Last updated with polls from .
On September 26, Germans go to the polls to pick who will replace Angela Merkel as chancellor after 16 years.
Currently, the SPD leads in our polling aggregate by 4 points over the CDU/CSU after rising more than 9 points in the last 8 weeks.
Parties must clear a 5% electoral threshold in Germany to win seats in the national parliament or at least three of the party's candidates must win their local elections outright.
When Germans vote, they’ll choose both a direct representative and separately vote for a political party. The result of that second vote will determine who controls most seats in the national parliament. The majority party will then choose the next chancellor. These are the major parties vying for control and their candidates for the chancellorship:
The traditionally Catholic conservative bloc is made up of Chancellor Angela Merkel’s Christian Democrats (CDU) and its Bavarian sister party, the Christian Social Union. The “Union”, as it is usually called, stands for low taxes, budget discipline and conservative-liberal values. Members were deeply split over Merkel’s open-door migrant policy in 2015 which cost them votes but now, after 16 years in power, the party is looking for a way to reinvent its electoral success.
Germany’s oldest party and the main centre-left force. As junior partner in a coalition with Merkel’s conservatives for 12 of the last 16 years, the SPD has struggled to carve out a clear identity for itself. Policy focus is on investment and tackling inequality and the party has recently embraced more green policies. A leftist leadership duo of Saskia Esken and Norbert Walter-Borjans has had little impact since taking over in 2019 and centrist Finance Minister Olaf Scholz has given the party a poll boost.
Born out of the pacifist movement of the 1960s, the party first took a role in government in 2002, sharing power with SPD Chancellor Gerhard Schroeder. Under the leadership duo of Annalena Baerbock and Robert Habeck, the Greens have widened their appeal by developing clearer social and economic policies, such as reforming strict fiscal rules to allow more public investment. This complements their main focus on tackling climate change which they aim to achieve through faster CO2 price rises and phasing out combustion engines. It is critical of China and opposes the Nord Stream 2 gas pipeline.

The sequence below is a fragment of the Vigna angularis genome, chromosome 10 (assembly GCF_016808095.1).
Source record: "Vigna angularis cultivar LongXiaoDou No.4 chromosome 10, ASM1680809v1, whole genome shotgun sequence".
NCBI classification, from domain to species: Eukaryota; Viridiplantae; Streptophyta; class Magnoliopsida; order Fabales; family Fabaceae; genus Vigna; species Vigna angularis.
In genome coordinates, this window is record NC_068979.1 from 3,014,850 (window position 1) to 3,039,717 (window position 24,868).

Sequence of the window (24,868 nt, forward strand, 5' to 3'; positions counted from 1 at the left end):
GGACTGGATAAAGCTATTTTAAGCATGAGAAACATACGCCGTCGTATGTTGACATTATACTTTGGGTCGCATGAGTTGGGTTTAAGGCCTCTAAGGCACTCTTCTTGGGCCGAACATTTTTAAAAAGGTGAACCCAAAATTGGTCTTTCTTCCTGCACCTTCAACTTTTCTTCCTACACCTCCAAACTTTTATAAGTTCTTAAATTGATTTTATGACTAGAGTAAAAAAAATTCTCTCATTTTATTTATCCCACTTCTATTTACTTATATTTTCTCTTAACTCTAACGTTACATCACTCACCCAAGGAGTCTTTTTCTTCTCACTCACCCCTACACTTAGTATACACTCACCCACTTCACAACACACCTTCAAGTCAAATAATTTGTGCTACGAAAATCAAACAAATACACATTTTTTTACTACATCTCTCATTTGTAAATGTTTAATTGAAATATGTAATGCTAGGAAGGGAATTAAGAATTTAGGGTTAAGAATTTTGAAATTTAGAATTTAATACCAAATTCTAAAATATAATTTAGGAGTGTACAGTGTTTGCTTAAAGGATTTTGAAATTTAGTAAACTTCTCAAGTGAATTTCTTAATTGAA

Dubbed the party of doctors and dentists, the FDP campaigns for low tax and deregulation. Often kingmaker, the party has shared power with both conservatives and the SPD in the last 70 years. Current policies are closer to those of the CDU/CSU. They want to reinstate a binding debt brake and oppose a euro zone fiscal union. On the environment, they prefer incentives through CO2 emissions trading schemes.
A radical left party which includes some former East German communists, it has struggled to attract broad voter support. Policies include big tax hikes for the rich and rethinking the NATO defence alliance.
Set up as an anti-euro party in 2013 at the height of the euro zone debt crisis, it has ousted its leadership team several times and morphed into an anti-immigrant grouping with some radical far-right members among its ranks. It capitalised on the 2015 migrant crisis to become the third biggest party in the 2017 election and is the official parliamentary opposition.